Nigerians greatest political fears in 2015 and how these will shape 2019

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Nigerians are afraid to impeach the President: Despite the economic, security and several other failures of Muhammad Buhari, Nigerians are afraid to call on their elected representatives to impeach President Buhari. Instead they are waiting until 2019 to attempt to vote him out with their voters cards. The problem with this calculation is elections can be rigged. The bigger problem is what if Nigerians elect someone worse than Buhari into leadership. This same political permutation cost us Jonathan whom Nigerian thought was incompetent and brought us Buhari who is taking incompetency to new heights. Nigerians cannot continue to wait 4 years to correct the mistakes they may make at the ballot box.

 

Nigerians are afraid to protest: For some reason, Nigerians are afraid to hit the streets and call change. The only protests that work in Nigeria are politically or celebrity sponsored protests. Once the protest is not being sponsored by a moneybads politician, then Nigerians will not partake because they are afraid. Human rights abuses are a stock in trade for Nigerian security agencies and it makes sense that many do not want to lose their lives because they are calling for change. However in the absence of protests, any sitting government can pretend they are performing and are loved by the people, which is usually never the case.

 

Nigerians do not recall their lawmakers: Nigerians hardly recall their lawmakers. This is a practice of democracy that is hardly practiced anywhere democracy is entrenched, however it is a power the people indeed have access to. If Nigerians were able to recall their lawmakers, it would make legislators review their salaries and take other people oriented policies into serious consideration. However most Nigerians do not understand the power they have over their legislators and lack the will to wield this power.

 

Nigerians allow major political parties to produce mediocre candidates: Due to concepts like zoning, power rotation and power rationing, Nigerians have allowed leadership of political parties to provide presidential aspirants that are either incompetent, feeble or a combination of both like President Buhari in order to ensure power is held in a particular region of the country or the other. This does not bode well for Nigeria as there is brain drain. By excluding candidates based on religion, or ethnicity, we ensure that Nigeria maintains a system that is not merit-based and can offer no real tangibles to the Nigerian people.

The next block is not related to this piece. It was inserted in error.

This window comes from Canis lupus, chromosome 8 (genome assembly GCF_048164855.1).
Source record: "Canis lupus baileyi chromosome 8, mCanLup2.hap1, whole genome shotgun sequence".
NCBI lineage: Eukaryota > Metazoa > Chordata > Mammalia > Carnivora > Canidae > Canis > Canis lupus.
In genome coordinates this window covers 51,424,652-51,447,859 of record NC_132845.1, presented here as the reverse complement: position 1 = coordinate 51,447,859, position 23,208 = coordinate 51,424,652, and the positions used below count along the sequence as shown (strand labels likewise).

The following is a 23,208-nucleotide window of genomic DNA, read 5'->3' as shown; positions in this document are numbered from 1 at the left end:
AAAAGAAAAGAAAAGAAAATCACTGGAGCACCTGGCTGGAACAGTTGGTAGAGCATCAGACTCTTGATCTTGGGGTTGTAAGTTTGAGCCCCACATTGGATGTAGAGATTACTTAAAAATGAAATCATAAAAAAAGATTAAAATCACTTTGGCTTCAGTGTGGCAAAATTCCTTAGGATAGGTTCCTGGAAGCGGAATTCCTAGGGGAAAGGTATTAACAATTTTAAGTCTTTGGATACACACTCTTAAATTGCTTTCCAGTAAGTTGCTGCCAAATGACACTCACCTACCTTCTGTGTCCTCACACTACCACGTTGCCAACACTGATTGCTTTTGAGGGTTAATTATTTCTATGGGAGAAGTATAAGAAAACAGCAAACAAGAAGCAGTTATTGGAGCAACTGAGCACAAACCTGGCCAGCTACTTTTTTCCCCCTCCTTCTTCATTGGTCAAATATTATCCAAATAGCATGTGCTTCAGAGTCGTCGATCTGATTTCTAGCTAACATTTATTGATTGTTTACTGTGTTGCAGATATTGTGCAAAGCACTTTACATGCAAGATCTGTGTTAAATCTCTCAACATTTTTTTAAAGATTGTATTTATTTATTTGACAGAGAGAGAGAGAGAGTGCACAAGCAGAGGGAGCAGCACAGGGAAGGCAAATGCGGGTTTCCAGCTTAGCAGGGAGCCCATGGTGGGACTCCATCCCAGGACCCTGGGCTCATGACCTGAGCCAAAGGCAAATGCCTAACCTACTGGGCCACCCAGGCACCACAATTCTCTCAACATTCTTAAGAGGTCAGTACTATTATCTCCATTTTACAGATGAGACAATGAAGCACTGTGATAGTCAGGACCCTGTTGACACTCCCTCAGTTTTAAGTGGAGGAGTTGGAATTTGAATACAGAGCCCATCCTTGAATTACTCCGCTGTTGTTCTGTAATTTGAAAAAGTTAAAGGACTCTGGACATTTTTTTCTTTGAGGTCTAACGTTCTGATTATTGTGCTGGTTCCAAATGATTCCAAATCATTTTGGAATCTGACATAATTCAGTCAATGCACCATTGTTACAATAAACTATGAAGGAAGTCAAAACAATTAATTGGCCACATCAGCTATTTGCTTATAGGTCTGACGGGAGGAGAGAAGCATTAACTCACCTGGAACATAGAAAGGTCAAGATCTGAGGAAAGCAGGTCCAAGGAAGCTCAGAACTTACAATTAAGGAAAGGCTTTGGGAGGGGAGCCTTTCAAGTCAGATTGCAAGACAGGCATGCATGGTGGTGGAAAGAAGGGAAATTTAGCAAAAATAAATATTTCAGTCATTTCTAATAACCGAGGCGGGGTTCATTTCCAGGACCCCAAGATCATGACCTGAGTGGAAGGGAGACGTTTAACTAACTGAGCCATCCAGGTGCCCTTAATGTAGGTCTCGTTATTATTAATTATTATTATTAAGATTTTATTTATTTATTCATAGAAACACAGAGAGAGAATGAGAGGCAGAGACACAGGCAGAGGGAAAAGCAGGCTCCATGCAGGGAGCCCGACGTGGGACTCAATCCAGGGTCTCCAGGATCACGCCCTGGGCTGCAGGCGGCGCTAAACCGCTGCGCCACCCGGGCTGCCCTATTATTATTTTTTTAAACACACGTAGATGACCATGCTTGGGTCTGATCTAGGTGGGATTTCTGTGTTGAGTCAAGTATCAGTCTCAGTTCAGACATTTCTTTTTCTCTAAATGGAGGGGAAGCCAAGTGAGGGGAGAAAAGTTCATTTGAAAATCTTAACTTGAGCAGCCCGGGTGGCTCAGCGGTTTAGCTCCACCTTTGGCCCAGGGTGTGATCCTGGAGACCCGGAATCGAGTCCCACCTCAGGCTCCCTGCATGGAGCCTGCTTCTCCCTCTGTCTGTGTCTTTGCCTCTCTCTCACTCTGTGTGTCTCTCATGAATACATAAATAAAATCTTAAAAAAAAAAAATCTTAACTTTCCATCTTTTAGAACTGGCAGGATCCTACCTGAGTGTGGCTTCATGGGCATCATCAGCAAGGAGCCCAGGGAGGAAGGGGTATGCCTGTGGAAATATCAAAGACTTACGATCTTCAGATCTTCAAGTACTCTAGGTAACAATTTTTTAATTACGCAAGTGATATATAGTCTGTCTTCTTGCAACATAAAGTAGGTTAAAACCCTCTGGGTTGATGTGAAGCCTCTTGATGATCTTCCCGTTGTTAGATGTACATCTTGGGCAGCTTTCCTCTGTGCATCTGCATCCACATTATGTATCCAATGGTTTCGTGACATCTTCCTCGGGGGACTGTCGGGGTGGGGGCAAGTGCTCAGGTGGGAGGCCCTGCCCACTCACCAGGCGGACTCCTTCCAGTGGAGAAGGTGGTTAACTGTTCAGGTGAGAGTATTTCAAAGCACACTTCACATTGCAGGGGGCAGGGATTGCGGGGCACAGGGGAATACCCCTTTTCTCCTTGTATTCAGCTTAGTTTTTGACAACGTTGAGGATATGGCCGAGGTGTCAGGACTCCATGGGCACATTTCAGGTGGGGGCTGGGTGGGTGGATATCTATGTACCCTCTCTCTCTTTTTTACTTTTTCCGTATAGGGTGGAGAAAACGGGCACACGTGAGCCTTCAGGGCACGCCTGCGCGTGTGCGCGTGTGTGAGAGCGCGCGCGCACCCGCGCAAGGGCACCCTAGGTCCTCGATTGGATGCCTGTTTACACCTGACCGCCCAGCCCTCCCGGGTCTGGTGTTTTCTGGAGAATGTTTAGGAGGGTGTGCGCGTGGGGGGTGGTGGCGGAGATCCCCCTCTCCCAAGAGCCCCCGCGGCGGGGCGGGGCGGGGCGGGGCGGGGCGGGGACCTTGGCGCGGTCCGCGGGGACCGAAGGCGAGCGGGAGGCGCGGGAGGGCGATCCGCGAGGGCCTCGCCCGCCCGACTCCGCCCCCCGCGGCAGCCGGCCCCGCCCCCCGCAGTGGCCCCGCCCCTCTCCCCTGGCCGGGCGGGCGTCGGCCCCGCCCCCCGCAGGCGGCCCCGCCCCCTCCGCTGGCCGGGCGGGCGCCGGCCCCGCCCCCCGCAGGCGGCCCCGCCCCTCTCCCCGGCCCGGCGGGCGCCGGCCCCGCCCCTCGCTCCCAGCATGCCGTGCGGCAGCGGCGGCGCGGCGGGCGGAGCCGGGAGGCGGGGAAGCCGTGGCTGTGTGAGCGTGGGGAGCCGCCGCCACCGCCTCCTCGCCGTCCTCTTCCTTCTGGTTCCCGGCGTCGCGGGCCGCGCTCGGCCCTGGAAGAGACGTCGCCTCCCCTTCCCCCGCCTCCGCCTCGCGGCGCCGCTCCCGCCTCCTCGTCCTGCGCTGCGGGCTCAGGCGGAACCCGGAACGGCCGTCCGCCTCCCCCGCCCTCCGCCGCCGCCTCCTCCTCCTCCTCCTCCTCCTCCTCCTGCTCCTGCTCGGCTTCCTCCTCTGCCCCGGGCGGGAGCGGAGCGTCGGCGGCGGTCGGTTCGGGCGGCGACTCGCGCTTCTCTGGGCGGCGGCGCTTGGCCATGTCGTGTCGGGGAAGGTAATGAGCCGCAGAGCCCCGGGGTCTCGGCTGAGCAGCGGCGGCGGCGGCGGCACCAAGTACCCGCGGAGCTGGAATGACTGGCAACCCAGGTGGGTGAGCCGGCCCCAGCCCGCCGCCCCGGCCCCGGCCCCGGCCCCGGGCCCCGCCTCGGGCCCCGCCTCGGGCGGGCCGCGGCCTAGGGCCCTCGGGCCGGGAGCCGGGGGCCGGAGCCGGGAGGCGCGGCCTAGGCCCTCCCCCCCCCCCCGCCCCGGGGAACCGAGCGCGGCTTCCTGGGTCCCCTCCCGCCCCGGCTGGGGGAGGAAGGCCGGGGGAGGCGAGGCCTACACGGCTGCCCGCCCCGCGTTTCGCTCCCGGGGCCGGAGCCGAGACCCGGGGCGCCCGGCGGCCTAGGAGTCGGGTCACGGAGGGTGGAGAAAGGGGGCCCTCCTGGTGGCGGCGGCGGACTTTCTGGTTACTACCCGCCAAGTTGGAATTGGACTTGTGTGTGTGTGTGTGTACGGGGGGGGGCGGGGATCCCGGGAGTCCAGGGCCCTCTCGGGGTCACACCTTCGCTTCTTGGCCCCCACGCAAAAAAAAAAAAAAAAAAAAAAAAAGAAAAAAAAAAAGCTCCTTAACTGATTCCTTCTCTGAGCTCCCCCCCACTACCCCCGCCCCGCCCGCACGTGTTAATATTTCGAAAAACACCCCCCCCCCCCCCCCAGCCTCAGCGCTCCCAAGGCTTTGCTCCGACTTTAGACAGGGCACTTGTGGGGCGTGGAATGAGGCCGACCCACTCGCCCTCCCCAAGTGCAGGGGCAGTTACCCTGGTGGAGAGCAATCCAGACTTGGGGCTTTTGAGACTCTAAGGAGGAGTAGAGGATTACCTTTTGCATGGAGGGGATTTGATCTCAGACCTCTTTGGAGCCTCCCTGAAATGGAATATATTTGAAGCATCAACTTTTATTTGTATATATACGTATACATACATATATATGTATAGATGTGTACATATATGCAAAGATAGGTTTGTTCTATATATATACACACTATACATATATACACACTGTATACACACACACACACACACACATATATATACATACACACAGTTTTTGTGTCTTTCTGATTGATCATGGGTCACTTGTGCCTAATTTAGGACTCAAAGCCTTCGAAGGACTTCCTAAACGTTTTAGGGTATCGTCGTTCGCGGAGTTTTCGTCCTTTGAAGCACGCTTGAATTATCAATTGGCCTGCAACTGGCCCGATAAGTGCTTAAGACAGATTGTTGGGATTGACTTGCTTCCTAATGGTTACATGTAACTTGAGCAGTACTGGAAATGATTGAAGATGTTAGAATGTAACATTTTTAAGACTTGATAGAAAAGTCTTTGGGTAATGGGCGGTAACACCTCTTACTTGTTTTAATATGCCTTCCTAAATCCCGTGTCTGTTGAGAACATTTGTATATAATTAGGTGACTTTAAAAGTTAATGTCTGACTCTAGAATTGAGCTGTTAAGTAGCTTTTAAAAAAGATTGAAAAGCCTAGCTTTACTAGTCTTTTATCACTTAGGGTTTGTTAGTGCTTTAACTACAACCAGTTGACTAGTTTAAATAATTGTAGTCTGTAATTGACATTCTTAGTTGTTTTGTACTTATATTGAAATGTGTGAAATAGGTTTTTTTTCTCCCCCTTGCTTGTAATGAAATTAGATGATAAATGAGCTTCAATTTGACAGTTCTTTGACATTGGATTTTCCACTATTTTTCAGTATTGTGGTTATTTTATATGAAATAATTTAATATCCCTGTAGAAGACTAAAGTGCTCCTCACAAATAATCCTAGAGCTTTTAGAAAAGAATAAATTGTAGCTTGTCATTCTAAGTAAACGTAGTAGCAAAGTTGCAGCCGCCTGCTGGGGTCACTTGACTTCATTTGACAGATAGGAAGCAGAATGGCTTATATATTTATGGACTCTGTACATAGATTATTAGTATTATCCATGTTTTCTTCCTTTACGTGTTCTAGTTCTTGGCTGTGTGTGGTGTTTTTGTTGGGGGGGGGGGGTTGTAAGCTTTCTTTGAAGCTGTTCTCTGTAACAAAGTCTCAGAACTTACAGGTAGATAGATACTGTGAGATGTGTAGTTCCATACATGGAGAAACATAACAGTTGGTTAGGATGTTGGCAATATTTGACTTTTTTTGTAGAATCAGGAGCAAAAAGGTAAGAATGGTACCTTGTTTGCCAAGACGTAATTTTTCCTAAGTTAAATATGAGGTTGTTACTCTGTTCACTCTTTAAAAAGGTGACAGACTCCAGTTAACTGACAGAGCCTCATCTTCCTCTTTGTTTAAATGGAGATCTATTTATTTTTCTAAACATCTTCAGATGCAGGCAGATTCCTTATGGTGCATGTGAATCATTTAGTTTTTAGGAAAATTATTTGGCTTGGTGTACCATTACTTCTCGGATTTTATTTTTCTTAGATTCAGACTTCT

Nigerians are afraid to call for restructuring: With the exception of the South-East, all other regions are not as vocal as possible about the need for restructuring. Nigeria needs to be restructured but not enough Nigerians are making the call for a change in the Federal system we currently practice which is basically Fiscal Federalism and detrimental to the progress of the Nigerian people.

 

In summary, an intelligence agency once said, Nigerians are docile people who will take almost anything you throw at them with a smile. They concluded that the chance of a revolution in Nigeria was slim to none. Fela Anikulapo Kuti captioned it well with a song “suffering and smiling”. The average Nigerian lives below the poverty line and is seemingly unperturbed by his condition. As far as he can wait 4 years for rice and garri to vote in another democratic blunder. Meanwhile the salary of a full time banker in Nigeria can be less than that of a street sweeper in any developed country. What a shame!

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